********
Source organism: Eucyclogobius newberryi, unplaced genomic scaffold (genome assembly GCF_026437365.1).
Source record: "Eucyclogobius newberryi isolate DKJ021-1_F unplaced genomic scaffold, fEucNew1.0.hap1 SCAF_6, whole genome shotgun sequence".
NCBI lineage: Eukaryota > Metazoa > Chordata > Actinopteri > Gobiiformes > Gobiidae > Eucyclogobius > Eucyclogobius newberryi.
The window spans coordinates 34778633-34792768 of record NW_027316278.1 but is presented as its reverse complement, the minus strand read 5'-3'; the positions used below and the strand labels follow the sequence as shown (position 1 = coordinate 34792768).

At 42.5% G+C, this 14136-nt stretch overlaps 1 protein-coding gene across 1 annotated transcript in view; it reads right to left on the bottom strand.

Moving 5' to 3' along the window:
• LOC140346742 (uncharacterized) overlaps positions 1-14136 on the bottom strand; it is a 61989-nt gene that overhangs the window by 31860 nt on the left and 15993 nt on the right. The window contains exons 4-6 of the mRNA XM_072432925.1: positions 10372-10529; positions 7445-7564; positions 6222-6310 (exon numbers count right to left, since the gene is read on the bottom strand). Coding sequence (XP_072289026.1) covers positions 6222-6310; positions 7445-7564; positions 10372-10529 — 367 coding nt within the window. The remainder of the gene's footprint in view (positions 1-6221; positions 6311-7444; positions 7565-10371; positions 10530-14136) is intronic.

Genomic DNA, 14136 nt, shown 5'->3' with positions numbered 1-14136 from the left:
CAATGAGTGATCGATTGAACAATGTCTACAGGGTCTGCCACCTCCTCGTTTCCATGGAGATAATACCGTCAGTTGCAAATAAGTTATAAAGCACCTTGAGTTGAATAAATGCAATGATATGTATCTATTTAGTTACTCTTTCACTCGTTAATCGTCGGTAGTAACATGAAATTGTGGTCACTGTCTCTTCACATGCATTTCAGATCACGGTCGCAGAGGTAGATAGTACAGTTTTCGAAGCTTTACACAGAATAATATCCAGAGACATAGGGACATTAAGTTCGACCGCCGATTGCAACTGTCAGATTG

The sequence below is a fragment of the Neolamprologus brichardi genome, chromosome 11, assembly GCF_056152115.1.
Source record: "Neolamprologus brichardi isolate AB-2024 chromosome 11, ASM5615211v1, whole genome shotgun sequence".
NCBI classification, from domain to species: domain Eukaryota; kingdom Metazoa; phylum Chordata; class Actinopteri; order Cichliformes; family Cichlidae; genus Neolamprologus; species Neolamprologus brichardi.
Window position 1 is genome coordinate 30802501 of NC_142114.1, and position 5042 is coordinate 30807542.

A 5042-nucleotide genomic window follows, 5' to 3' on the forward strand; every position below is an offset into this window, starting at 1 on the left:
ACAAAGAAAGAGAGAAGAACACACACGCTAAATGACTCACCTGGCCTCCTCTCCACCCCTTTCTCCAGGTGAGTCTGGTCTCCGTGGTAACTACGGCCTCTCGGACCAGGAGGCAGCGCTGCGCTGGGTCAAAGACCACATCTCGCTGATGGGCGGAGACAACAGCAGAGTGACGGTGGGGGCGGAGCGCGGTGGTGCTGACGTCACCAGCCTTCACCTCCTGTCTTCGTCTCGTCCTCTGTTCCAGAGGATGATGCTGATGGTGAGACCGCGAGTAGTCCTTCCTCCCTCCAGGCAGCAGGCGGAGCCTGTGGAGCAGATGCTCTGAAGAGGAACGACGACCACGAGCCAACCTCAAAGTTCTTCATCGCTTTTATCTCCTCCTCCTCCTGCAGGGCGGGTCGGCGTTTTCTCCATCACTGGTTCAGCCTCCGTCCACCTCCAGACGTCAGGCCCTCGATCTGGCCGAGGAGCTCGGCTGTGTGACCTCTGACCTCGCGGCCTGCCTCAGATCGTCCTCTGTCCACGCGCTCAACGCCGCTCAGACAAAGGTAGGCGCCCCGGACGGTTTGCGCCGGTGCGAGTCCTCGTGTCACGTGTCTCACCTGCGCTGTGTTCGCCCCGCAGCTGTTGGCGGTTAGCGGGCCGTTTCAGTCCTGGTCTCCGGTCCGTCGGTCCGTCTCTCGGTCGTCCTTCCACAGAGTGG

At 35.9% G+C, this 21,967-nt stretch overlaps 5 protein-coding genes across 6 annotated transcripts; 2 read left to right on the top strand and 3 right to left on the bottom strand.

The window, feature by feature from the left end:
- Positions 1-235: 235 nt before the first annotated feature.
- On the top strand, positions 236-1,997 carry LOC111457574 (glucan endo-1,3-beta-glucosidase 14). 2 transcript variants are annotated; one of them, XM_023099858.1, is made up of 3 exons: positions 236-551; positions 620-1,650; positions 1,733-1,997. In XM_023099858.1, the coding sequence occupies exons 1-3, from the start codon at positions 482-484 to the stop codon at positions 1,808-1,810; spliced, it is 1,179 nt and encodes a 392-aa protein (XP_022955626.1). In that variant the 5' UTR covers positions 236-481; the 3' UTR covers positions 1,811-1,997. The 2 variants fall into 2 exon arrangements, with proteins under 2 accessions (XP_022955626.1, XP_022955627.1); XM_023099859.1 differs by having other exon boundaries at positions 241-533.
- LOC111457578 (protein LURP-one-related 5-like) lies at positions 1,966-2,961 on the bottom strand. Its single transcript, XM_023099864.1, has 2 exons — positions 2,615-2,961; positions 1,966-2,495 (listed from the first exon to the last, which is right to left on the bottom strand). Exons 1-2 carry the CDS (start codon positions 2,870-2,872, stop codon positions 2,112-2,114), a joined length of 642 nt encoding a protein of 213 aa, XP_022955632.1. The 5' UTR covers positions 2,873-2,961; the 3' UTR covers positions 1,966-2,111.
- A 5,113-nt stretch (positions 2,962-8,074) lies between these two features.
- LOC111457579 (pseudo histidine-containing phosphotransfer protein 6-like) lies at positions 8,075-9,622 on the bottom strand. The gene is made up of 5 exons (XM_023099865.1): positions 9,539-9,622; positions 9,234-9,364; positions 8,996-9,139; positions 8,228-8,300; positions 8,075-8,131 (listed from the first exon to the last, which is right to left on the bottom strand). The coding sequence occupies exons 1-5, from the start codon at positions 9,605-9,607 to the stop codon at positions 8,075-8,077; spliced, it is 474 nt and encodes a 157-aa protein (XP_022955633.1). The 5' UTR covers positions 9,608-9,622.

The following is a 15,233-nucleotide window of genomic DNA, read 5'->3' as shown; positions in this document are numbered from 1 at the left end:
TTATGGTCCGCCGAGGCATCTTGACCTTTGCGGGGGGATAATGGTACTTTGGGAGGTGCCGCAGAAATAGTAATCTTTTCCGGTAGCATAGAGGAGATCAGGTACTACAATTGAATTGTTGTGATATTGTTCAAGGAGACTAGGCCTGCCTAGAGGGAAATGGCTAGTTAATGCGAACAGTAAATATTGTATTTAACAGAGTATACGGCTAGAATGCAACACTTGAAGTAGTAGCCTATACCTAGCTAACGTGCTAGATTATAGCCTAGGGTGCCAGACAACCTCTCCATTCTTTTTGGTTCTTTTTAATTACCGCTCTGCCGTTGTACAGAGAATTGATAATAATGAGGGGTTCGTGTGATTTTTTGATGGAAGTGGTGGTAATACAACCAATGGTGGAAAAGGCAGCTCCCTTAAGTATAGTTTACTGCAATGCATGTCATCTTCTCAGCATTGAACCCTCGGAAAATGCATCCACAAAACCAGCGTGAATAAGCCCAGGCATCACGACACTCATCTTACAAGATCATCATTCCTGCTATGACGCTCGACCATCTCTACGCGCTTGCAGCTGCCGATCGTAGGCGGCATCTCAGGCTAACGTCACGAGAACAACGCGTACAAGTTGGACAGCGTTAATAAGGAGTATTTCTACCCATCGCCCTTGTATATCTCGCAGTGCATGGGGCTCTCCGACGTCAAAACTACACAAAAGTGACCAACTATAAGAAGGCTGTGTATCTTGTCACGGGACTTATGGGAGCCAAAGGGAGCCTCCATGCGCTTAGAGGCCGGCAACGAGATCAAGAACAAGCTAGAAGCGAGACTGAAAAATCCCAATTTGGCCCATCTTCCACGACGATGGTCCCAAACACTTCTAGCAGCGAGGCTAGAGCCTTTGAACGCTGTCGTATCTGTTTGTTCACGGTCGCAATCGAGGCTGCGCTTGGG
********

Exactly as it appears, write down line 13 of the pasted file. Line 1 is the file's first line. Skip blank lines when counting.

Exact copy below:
Window position 1 is genome coordinate 30802501 of NC_142114.1, and position 5042 is coordinate 30807542.